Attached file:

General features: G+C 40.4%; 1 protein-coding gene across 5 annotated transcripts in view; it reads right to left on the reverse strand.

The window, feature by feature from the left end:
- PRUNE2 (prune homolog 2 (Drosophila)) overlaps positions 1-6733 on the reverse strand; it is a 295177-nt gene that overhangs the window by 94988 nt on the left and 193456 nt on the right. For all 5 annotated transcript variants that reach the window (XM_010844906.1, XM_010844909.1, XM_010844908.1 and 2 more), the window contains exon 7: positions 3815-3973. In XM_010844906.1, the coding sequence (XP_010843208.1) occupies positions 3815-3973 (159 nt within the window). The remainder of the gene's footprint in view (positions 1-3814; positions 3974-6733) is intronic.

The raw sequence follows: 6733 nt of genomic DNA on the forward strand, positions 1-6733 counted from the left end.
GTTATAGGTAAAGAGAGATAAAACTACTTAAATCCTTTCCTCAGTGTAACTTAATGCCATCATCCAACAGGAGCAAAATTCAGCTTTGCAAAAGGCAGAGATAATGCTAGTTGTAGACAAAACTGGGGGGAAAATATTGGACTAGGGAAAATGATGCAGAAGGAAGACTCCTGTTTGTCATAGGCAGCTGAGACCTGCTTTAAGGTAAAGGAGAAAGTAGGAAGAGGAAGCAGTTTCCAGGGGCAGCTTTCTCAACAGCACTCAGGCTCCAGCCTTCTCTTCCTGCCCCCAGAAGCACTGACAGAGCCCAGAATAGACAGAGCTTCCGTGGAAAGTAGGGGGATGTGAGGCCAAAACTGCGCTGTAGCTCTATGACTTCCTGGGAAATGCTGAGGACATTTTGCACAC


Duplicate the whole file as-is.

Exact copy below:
General features: G+C 40.4%; 1 protein-coding gene across 5 annotated transcripts in view; it reads right to left on the reverse strand.

The window, feature by feature from the left end:
- PRUNE2 (prune homolog 2 (Drosophila)) overlaps positions 1-6733 on the reverse strand; it is a 295177-nt gene that overhangs the window by 94988 nt on the left and 193456 nt on the right. For all 5 annotated transcript variants that reach the window (XM_010844906.1, XM_010844909.1, XM_010844908.1 and 2 more), the window contains exon 7: positions 3815-3973. In XM_010844906.1, the coding sequence (XP_010843208.1) occupies positions 3815-3973 (159 nt within the window). The remainder of the gene's footprint in view (positions 1-3814; positions 3974-6733) is intronic.

The raw sequence follows: 6733 nt of genomic DNA on the forward strand, positions 1-6733 counted from the left end.
GTTATAGGTAAAGAGAGATAAAACTACTTAAATCCTTTCCTCAGTGTAACTTAATGCCATCATCCAACAGGAGCAAAATTCAGCTTTGCAAAAGGCAGAGATAATGCTAGTTGTAGACAAAACTGGGGGGAAAATATTGGACTAGGGAAAATGATGCAGAAGGAAGACTCCTGTTTGTCATAGGCAGCTGAGACCTGCTTTAAGGTAAAGGAGAAAGTAGGAAGAGGAAGCAGTTTCCAGGGGCAGCTTTCTCAACAGCACTCAGGCTCCAGCCTTCTCTTCCTGCCCCCAGAAGCACTGACAGAGCCCAGAATAGACAGAGCTTCCGTGGAAAGTAGGGGGATGTGAGGCCAAAACTGCGCTGTAGCTCTATGACTTCCTGGGAAATGCTGAGGACATTTTGCACAC